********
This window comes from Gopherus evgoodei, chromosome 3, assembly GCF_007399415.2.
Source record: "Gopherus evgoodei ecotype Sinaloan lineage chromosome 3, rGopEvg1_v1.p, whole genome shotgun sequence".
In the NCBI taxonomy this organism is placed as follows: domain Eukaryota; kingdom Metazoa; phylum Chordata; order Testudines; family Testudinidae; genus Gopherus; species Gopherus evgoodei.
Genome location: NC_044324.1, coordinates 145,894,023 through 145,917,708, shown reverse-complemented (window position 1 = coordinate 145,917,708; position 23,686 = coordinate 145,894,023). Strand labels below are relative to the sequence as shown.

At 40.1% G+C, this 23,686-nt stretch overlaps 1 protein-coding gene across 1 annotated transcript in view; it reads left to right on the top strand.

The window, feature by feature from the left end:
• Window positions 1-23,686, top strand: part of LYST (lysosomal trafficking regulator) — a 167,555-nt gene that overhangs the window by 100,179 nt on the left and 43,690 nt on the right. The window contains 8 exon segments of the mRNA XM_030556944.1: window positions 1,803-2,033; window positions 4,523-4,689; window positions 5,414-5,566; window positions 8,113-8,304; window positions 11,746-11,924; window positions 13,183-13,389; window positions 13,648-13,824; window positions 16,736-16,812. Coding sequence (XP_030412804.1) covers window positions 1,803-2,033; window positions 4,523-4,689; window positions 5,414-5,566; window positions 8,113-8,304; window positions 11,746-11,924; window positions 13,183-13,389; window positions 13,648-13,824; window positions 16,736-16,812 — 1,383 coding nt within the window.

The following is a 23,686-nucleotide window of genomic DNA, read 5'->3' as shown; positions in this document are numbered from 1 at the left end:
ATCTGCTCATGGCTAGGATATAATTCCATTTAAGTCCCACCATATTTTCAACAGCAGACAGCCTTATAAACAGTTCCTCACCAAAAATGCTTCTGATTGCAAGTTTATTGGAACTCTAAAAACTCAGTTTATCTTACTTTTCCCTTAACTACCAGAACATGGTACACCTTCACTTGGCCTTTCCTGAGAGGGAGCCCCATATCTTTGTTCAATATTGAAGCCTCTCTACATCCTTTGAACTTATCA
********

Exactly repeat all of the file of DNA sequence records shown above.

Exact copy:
This window comes from Gopherus evgoodei, chromosome 3, assembly GCF_007399415.2.
Source record: "Gopherus evgoodei ecotype Sinaloan lineage chromosome 3, rGopEvg1_v1.p, whole genome shotgun sequence".
In the NCBI taxonomy this organism is placed as follows: domain Eukaryota; kingdom Metazoa; phylum Chordata; order Testudines; family Testudinidae; genus Gopherus; species Gopherus evgoodei.
Genome location: NC_044324.1, coordinates 145,894,023 through 145,917,708, shown reverse-complemented (window position 1 = coordinate 145,917,708; position 23,686 = coordinate 145,894,023). Strand labels below are relative to the sequence as shown.

At 40.1% G+C, this 23,686-nt stretch overlaps 1 protein-coding gene across 1 annotated transcript in view; it reads left to right on the top strand.

The window, feature by feature from the left end:
• Window positions 1-23,686, top strand: part of LYST (lysosomal trafficking regulator) — a 167,555-nt gene that overhangs the window by 100,179 nt on the left and 43,690 nt on the right. The window contains 8 exon segments of the mRNA XM_030556944.1: window positions 1,803-2,033; window positions 4,523-4,689; window positions 5,414-5,566; window positions 8,113-8,304; window positions 11,746-11,924; window positions 13,183-13,389; window positions 13,648-13,824; window positions 16,736-16,812. Coding sequence (XP_030412804.1) covers window positions 1,803-2,033; window positions 4,523-4,689; window positions 5,414-5,566; window positions 8,113-8,304; window positions 11,746-11,924; window positions 13,183-13,389; window positions 13,648-13,824; window positions 16,736-16,812 — 1,383 coding nt within the window.

The following is a 23,686-nucleotide window of genomic DNA, read 5'->3' as shown; positions in this document are numbered from 1 at the left end:
ATCTGCTCATGGCTAGGATATAATTCCATTTAAGTCCCACCATATTTTCAACAGCAGACAGCCTTATAAACAGTTCCTCACCAAAAATGCTTCTGATTGCAAGTTTATTGGAACTCTAAAAACTCAGTTTATCTTACTTTTCCCTTAACTACCAGAACATGGTACACCTTCACTTGGCCTTTCCTGAGAGGGAGCCCCATATCTTTGTTCAATATTGAAGCCTCTCTACATCCTTTGAACTTATCA